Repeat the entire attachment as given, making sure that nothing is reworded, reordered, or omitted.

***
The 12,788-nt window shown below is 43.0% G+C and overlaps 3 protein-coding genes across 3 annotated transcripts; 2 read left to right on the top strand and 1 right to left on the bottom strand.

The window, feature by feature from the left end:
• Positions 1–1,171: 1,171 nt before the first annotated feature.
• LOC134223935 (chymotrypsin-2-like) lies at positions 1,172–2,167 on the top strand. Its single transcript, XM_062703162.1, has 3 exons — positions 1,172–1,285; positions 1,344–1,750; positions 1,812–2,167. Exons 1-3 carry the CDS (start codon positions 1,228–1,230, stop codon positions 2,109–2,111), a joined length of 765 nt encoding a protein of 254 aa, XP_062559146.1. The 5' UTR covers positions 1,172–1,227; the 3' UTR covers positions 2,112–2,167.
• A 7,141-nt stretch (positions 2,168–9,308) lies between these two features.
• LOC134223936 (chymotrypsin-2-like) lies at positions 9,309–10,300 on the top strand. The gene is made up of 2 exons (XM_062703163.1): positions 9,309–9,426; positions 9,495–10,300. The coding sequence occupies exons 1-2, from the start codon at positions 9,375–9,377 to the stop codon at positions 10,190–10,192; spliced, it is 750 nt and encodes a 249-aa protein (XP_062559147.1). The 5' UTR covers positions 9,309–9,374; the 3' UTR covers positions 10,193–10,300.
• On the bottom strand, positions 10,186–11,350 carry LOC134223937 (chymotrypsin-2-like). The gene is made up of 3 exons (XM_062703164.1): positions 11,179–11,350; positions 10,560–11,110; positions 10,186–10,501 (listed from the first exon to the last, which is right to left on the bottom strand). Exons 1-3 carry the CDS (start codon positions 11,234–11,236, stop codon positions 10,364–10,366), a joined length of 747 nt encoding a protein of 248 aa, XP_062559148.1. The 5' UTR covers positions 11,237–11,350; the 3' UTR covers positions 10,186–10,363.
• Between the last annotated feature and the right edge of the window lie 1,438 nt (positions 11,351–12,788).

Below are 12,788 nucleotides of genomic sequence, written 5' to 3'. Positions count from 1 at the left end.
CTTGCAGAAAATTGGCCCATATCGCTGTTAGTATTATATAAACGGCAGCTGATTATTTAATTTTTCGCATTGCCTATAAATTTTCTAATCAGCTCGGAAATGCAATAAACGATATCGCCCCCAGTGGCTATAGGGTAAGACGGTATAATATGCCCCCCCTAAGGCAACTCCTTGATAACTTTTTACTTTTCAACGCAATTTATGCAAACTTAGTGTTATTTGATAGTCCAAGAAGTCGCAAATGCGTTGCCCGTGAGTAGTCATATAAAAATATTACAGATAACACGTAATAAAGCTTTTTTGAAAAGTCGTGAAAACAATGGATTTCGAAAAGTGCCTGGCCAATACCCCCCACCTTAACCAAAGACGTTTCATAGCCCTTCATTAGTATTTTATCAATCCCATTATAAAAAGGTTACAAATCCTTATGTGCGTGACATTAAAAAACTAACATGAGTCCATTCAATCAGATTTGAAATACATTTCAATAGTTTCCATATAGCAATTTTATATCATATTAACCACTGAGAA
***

The 12,788-nt window shown below is 43.0% G+C and overlaps 3 protein-coding genes across 3 annotated transcripts; 2 read left to right on the top strand and 1 right to left on the bottom strand.

The window, feature by feature from the left end:
• Positions 1–1,171: 1,171 nt before the first annotated feature.
• LOC134223935 (chymotrypsin-2-like) lies at positions 1,172–2,167 on the top strand. Its single transcript, XM_062703162.1, has 3 exons — positions 1,172–1,285; positions 1,344–1,750; positions 1,812–2,167. Exons 1-3 carry the CDS (start codon positions 1,228–1,230, stop codon positions 2,109–2,111), a joined length of 765 nt encoding a protein of 254 aa, XP_062559146.1. The 5' UTR covers positions 1,172–1,227; the 3' UTR covers positions 2,112–2,167.
• A 7,141-nt stretch (positions 2,168–9,308) lies between these two features.
• LOC134223936 (chymotrypsin-2-like) lies at positions 9,309–10,300 on the top strand. The gene is made up of 2 exons (XM_062703163.1): positions 9,309–9,426; positions 9,495–10,300. The coding sequence occupies exons 1-2, from the start codon at positions 9,375–9,377 to the stop codon at positions 10,190–10,192; spliced, it is 750 nt and encodes a 249-aa protein (XP_062559147.1). The 5' UTR covers positions 9,309–9,374; the 3' UTR covers positions 10,193–10,300.
• On the bottom strand, positions 10,186–11,350 carry LOC134223937 (chymotrypsin-2-like). The gene is made up of 3 exons (XM_062703164.1): positions 11,179–11,350; positions 10,560–11,110; positions 10,186–10,501 (listed from the first exon to the last, which is right to left on the bottom strand). Exons 1-3 carry the CDS (start codon positions 11,234–11,236, stop codon positions 10,364–10,366), a joined length of 747 nt encoding a protein of 248 aa, XP_062559148.1. The 5' UTR covers positions 11,237–11,350; the 3' UTR covers positions 10,186–10,363.
• Between the last annotated feature and the right edge of the window lie 1,438 nt (positions 11,351–12,788).

Below are 12,788 nucleotides of genomic sequence, written 5' to 3'. Positions count from 1 at the left end.
CTTGCAGAAAATTGGCCCATATCGCTGTTAGTATTATATAAACGGCAGCTGATTATTTAATTTTTCGCATTGCCTATAAATTTTCTAATCAGCTCGGAAATGCAATAAACGATATCGCCCCCAGTGGCTATAGGGTAAGACGGTATAATATGCCCCCCCTAAGGCAACTCCTTGATAACTTTTTACTTTTCAACGCAATTTATGCAAACTTAGTGTTATTTGATAGTCCAAGAAGTCGCAAATGCGTTGCCCGTGAGTAGTCATATAAAAATATTACAGATAACACGTAATAAAGCTTTTTTGAAAAGTCGTGAAAACAATGGATTTCGAAAAGTGCCTGGCCAATACCCCCCACCTTAACCAAAGACGTTTCATAGCCCTTCATTAGTATTTTATCAATCCCATTATAAAAAGGTTACAAATCCTTATGTGCGTGACATTAAAAAACTAACATGAGTCCATTCAATCAGATTTGAAATACATTTCAATAGTTTCCATATAGCAATTTTATATCATATTAACCACTGAGAA